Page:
If it is possible to hear someone grinning over the telephone, that’s what I heard today.
The person responsible for the sound signifying sheer delight was Professor Mike Daube, president of the Public Health Association of Australia (PHAA).
“I haven’t enjoyed a day as much since I discovered ice cream,” he said in reference to the tobacco industry’s strategic blunder that is hitting the headlines today (you can read what else Daube had to say at the bottom of this post).
In case you’ve missed the news, tobacco companies have bankrolled a new “alliance” of retailers to run an advertising campaign attacking the Federal Government plan for cigarettes to be sold in plain packaging from July 2012. This world-first move, announced in April, has attracted international public health acclaim.
As the Sydney Morning Herald reported today, the new advertising blitz will argue that plain tobacco packaging will not prevent smoking but will instead hamper small businesses and cost jobs. The campaign will run under the auspices of what looks suspiciously like a front group , the newly formed Alliance of Australian Retailers, and is bankrolled by the three largest tobacco firms – British American Tobacco Australia, Philip Morris Australia and Imperial Tobacco Australia.
What were the tobacco industry strategists thinking?
Not only did they give Health Minister Nicola Roxon an opportunity to make some political mileage (especially given reports emphasising the role of former Howard Government advisors in the campaign), they have put Tony Abbott under immense pressure to commit his own side to supporting plain packaging.
For once the voices in the health sector have been singing in harmony. The PHAA, the Heart Foundation, Cancer Council Australia – and even the AMA – are on the same message: that Abbott must sign up to plain packaging.
If Abbott doesn’t take a strong stand, he risks looking like a friend of Big Tobacco. These days, that is not a good look for anyone, and particularly not for politicians at this point of the electoral cycle. The public has had decades of exposes about the industry’s nefarious tactics.
Actually, this AAP story from April records that Abbott has previously committed to plain packaging. On the Nine Network, when pressed by (then) Deputy Prime Minister Julia Gillard on whether he would support both the tax on cigarettes and plain packaging, Mr Abbott conceded he would. “Yes, Julia,” an exasperated Mr Abbott said.
Today, however, he is only committing to “considering” plain packaging (so far as I have heard anyway.)
What were the industry strategists thinking? That it had worked for the miners, so it would work for them?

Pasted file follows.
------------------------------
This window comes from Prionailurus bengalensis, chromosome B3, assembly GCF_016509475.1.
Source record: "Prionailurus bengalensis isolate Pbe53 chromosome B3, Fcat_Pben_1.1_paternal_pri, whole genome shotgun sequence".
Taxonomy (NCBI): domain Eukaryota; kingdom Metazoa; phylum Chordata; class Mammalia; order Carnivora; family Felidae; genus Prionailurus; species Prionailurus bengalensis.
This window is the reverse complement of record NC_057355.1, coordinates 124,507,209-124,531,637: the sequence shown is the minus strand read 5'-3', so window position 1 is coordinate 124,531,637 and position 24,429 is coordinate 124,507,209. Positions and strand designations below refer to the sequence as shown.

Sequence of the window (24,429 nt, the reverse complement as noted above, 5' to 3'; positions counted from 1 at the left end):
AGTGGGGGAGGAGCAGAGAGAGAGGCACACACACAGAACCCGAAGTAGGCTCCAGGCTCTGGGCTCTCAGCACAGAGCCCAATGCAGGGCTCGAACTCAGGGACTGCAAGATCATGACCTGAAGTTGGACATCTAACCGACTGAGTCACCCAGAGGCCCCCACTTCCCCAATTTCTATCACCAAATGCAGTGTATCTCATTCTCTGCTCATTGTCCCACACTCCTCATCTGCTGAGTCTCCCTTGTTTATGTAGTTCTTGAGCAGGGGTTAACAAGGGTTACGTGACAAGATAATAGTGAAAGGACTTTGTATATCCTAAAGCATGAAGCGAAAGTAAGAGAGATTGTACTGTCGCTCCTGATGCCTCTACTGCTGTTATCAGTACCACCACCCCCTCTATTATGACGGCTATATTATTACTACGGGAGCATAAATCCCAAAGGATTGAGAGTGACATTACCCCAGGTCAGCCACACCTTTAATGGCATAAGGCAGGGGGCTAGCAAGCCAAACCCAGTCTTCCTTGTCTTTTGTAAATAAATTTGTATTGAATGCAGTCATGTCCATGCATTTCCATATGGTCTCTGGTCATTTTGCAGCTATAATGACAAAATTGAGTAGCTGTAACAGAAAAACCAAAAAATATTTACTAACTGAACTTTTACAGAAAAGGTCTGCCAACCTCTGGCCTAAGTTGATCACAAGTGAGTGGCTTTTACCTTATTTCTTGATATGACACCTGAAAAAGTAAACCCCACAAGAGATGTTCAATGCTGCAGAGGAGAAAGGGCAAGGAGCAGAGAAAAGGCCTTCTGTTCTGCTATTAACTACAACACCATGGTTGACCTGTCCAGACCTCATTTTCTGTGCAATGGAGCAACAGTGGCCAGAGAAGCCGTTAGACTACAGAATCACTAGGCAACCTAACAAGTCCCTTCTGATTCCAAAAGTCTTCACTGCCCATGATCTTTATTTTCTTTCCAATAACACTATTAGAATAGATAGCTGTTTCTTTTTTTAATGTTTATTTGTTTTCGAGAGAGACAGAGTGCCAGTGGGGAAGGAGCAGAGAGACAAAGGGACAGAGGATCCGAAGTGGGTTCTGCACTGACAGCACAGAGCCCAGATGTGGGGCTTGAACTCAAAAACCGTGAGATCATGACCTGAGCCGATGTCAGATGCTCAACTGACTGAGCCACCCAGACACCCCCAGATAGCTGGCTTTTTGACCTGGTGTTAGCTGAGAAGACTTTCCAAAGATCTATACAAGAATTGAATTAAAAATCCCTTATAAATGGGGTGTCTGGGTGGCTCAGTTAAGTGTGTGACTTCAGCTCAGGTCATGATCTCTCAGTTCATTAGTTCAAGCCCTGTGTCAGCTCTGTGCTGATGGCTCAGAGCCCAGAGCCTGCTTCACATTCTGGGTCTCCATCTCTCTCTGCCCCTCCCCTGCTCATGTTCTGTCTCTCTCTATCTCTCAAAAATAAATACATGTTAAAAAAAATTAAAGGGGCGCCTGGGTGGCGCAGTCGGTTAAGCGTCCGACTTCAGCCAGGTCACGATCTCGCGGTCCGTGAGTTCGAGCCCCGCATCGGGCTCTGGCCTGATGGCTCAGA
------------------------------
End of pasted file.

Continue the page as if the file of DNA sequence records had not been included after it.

Meanwhile, back to Mike Daube, who says:
“This is the biggest and best own goal I have seen in nearly 40 years of tobacco campaigning.
This is a campaign by the tobacco industry posing behind an unbelievably inept front organisation that was only fabricated a couple of weeks ago.
They can’t get their lines straight (they think plain packaging won’t work, but they oppose them because they will reduce sales). They think profits for corner stores are more important than preventing 14,000 deaths a year and preventing kids from smoking. The international tobacco industry shows its respect for democracy by buying into a national election campaign. They provide massive opportunity for health groups to speak about the dangers of smoking. Above all, they show how desperately concerned the tobacco industry is about the advent of plain packaging.
So it would be hard to surpass as an object lesson in shooting yourself in the foot.”
Perhaps the PM and her health Minister should send the responsible tobacco executives a nice big bunch of flowers. Nicotiana, of course.
Meanwhile, on other health election issues…
The Greens health policy has much to recommend it. It stresses preventative care, primary health care, dental care and community-based mental health services, as well as developing health plans to respond to climate change, and addressing the social and economic factors that contribute to health inequities. They also would ban junk food advertising on children’s TV.
Policies are all very well and good, but do they have a hope of ever being translated into action?
We shall just have to wait and see. After all, the move to strip cigarettes of their branding glam was once seen as an ambit claim…
Update, 6 August: See what the new Cut Your Cancer Risk blog has to say on this issue.